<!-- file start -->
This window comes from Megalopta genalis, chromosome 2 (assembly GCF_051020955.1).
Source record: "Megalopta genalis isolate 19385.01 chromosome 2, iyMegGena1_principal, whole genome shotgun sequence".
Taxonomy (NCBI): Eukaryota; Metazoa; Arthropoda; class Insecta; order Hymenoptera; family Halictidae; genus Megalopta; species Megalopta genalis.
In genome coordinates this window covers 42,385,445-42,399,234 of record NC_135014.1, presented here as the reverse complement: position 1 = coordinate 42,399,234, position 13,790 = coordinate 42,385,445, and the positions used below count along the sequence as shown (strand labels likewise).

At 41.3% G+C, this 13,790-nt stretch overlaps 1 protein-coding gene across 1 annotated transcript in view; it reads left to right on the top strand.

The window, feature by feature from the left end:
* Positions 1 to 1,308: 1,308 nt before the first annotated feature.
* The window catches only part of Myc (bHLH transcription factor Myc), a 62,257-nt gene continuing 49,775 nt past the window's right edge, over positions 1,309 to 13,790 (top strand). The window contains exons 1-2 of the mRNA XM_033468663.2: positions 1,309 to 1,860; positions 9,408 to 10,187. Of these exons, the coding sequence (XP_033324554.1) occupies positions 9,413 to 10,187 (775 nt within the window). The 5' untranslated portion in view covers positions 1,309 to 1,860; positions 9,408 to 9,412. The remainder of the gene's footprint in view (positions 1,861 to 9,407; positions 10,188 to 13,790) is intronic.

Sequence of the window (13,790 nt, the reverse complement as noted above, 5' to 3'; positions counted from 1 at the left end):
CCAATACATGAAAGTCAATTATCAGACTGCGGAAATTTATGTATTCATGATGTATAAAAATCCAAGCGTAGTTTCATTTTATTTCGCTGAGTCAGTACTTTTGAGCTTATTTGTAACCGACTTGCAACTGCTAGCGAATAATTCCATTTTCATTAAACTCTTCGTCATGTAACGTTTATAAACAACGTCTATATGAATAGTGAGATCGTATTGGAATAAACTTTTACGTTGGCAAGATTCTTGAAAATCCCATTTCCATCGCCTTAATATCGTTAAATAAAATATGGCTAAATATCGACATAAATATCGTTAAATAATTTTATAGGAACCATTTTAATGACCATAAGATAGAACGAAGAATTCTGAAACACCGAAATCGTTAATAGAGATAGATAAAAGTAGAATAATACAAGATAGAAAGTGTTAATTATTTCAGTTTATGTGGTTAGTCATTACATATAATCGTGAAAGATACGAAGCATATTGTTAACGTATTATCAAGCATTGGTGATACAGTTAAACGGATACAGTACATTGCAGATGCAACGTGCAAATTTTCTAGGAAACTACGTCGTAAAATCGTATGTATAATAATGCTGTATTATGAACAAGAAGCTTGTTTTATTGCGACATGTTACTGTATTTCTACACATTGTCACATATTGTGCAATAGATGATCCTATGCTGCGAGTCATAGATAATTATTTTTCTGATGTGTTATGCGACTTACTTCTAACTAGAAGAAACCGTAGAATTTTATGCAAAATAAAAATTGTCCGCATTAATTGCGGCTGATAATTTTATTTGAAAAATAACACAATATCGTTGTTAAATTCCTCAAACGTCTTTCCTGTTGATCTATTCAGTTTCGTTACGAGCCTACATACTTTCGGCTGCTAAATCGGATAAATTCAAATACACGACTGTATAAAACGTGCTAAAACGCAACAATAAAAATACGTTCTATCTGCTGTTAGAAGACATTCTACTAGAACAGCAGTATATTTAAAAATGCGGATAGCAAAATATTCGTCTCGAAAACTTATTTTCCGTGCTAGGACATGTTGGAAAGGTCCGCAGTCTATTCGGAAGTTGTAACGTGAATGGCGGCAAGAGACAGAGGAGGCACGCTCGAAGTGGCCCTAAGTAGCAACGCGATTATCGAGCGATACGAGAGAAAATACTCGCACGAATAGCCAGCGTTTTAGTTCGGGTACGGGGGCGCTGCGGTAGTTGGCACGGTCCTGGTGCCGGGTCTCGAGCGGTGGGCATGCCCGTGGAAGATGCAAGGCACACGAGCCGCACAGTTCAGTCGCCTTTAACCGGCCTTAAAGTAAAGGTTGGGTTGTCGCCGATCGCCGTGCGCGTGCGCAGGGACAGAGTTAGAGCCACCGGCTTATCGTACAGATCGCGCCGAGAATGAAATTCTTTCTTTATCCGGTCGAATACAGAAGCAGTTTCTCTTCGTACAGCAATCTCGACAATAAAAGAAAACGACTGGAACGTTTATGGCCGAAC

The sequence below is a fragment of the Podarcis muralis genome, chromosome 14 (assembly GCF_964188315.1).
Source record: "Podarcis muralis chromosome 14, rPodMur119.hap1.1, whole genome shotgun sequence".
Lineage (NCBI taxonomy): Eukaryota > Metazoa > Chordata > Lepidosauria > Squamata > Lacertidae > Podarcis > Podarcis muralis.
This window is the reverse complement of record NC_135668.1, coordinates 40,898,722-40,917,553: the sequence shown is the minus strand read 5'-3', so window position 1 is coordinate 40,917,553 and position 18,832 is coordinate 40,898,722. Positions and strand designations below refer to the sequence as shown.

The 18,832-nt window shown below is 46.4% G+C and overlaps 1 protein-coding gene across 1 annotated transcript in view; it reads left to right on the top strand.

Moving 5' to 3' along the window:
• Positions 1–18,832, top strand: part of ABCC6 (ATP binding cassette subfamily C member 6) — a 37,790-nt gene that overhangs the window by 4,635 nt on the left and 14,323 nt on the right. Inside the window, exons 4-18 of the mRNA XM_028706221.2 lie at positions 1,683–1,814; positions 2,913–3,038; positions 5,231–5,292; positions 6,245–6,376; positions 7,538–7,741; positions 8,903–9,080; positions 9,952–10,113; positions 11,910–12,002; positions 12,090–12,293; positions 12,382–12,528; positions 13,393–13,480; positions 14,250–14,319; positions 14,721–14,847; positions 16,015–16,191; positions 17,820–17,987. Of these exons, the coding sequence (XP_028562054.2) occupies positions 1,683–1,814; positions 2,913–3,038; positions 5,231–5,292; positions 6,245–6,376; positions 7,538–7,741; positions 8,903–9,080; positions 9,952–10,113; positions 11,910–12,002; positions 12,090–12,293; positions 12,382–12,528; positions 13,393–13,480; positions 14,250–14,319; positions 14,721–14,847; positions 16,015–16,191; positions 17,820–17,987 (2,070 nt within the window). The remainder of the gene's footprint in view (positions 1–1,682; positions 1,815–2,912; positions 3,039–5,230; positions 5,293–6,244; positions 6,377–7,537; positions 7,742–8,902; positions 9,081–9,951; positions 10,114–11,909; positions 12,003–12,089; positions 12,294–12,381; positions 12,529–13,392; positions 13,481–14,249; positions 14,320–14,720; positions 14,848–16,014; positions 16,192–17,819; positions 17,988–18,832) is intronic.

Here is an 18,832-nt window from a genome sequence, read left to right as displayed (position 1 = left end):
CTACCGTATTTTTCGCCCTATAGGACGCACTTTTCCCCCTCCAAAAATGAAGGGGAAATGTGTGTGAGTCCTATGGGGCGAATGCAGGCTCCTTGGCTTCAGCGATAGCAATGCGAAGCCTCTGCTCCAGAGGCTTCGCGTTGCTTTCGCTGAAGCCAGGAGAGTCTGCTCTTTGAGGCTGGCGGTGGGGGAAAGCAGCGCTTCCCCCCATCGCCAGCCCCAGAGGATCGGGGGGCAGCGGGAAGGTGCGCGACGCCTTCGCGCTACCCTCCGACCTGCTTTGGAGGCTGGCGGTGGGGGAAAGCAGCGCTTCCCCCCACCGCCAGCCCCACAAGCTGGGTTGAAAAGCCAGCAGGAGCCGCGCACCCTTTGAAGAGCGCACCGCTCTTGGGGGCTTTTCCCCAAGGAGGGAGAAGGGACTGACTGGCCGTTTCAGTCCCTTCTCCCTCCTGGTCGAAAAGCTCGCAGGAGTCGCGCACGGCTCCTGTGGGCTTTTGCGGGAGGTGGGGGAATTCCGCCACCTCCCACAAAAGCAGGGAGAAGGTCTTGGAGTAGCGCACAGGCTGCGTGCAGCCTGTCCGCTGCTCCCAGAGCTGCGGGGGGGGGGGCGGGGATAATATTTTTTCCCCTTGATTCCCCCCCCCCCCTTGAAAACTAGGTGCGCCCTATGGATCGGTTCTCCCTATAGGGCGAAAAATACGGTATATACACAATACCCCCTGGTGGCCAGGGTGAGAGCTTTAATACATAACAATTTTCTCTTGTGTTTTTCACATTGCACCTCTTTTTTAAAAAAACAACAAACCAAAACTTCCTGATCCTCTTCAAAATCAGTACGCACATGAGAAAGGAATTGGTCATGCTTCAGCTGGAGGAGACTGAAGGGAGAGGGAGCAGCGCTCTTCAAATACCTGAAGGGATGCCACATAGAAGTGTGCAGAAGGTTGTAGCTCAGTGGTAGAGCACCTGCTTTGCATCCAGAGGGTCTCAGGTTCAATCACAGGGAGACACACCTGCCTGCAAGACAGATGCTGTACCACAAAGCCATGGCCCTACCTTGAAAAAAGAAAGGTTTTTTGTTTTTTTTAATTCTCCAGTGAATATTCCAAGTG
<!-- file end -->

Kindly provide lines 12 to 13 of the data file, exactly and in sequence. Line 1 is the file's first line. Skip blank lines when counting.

Source record: "Podarcis muralis chromosome 14, rPodMur119.hap1.1, whole genome shotgun sequence".
Lineage (NCBI taxonomy): Eukaryota > Metazoa > Chordata > Lepidosauria > Squamata > Lacertidae > Podarcis > Podarcis muralis.